Pakistan beat co-hosts Sri Lanka by 11 runs in their last match after seeing off Kenya by 205 runs in their opening game.

Akhtar, 35, admitted he was missing Aamer and Asif but said others have stepped up.

“Obviously without Aamer and Asif we have suffered badly, they were the best with the new ball, it’s unfortunate what happened to them. Had they been with us it would have been the most lethal bowling attack,” he said.

“But the way [Umar] Gul and [Abdul] Razzaq have been bowling, the way [Wahab] Riaz is bowling, we can still do a much better job as we have variety in our attack.”

Akhtar, who has taken 246 wickets in 162 one-day internationals, said he had changed his bowling style to maintain his fitness, concentrating on accuracy rather than the pure pace that in the past regularly saw him bowl in excess of 100mph.

“I left this race of bowling at 100mph a long time ago,” he said. “I am nearing 36 now and am more mature, so I am focusing more on getting wickets now than bowling fast. But I crossed 98mph the other day.”

He said he is enjoying the chance to perform on the world stage after injury and discipline problems left him sidelined four years ago.

But he warned his teammates – who next face Canada in Colombo on Thursday – not to be over confident after beating Sri Lanka. “We have to move on and we shouldn’t get complacent,” he said.

Cricket World Cup: England Breeze Past Pakistan

By Will Turner for The Sport Review

England cruised to a 67-run win in their final ICC World Cup warm-up match against Pakistan in Fatullah. Stuart Broad sparkled again, taking five wickets after Paul Collingwood and Kevin Pietersen struck half centuries as England set Pakistan 274 for victory.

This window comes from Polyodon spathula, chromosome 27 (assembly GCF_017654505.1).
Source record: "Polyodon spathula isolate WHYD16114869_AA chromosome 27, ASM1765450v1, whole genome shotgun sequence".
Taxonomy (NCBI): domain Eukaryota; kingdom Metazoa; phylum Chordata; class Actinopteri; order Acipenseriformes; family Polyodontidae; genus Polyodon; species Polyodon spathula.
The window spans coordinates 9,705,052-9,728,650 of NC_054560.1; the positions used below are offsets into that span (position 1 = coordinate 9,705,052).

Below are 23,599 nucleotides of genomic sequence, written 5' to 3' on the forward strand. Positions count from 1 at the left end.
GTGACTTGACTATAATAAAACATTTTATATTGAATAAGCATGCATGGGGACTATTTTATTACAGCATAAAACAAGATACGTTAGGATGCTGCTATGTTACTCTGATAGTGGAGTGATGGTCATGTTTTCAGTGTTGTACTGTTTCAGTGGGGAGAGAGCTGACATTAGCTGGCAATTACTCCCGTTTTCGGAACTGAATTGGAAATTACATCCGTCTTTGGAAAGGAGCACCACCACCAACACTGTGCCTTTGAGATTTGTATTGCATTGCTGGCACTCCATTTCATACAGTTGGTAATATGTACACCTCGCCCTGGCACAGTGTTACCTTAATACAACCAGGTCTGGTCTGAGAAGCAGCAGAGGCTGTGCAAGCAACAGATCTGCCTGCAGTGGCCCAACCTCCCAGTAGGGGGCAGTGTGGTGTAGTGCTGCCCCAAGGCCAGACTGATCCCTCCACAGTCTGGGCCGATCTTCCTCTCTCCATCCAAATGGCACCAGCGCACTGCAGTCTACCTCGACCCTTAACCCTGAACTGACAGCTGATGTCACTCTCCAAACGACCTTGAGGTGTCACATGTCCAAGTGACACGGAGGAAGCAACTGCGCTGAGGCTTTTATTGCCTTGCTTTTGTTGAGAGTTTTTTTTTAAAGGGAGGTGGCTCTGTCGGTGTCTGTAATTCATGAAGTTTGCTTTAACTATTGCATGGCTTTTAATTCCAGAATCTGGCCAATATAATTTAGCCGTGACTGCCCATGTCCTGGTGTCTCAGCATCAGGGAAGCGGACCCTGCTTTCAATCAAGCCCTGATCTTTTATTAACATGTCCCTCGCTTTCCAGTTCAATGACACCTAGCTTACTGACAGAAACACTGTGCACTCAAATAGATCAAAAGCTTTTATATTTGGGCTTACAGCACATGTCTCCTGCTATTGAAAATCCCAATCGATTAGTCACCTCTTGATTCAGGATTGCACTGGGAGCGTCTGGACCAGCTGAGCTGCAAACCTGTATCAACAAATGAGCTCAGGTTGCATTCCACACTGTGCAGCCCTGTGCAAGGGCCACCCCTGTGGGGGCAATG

Collingwood also contributed with the ball with his three wickets helping dismiss for Pakistan for just 206.

Pakistan, who opted to rest Abdul Razzaq and Shahid Afridi, elected to field and once again England captain Andrew Strauss fell cheaply, this time to the pace of Shoaib Akhtar.

Jonathan Trott was also dismissed in single figures however Pietersen looked solid alongside Bell.

Pietersen raced to his half century before Bell eventually departed for 39 which brought the out-of-form Collingwood to the crease.

But the Durham man appeared to find his touch, playing his way towards his half century despite the loss of Pietersen for 66.

Ravi Bopara offered good support to Collingwood with a quick-fire 35 before Matt Prior contributed with a late 24 before the tail folded with Wahab Riaz claiming three wickets.

Just as he did against Canada, Broad tore through the Pakistan top order with only Younis Khan offering any resistance.

The middle order all got starts but failed to kick on with Collingwood’s change of pace stalling a fightback.

Broad retuned to remove Khan for 80 and with his exit went Pakistan’s chance of victory, falling 67 runs short.

Collingwood admitted it was a relief to be back among the runs following his first 50 in any form of cricket for three months after the victory.

“On a personal note, it was nice to get some runs,” he afterwards. “It’s been quite a frustrating few months for me, not being able to contribute as much as I would have liked.

“Even though it was a warm-up game, I thought it was important I spent some time in the middle and tried to get that confidence going again – and thankfully, it worked out well.”

England now begin the preparations for their group opener against the Netherlands on Tuesday.

New Zealand Thrash Pakistan in Cricket ODI

As Reported by The Associated Press

A five-wicket haul for Tim Southee and a blistering 55 by Jesse Ryder saw New Zealand shatter an 11-match losing streak in style with a nine-wicket win over Pakistan in their one-day match Saturday.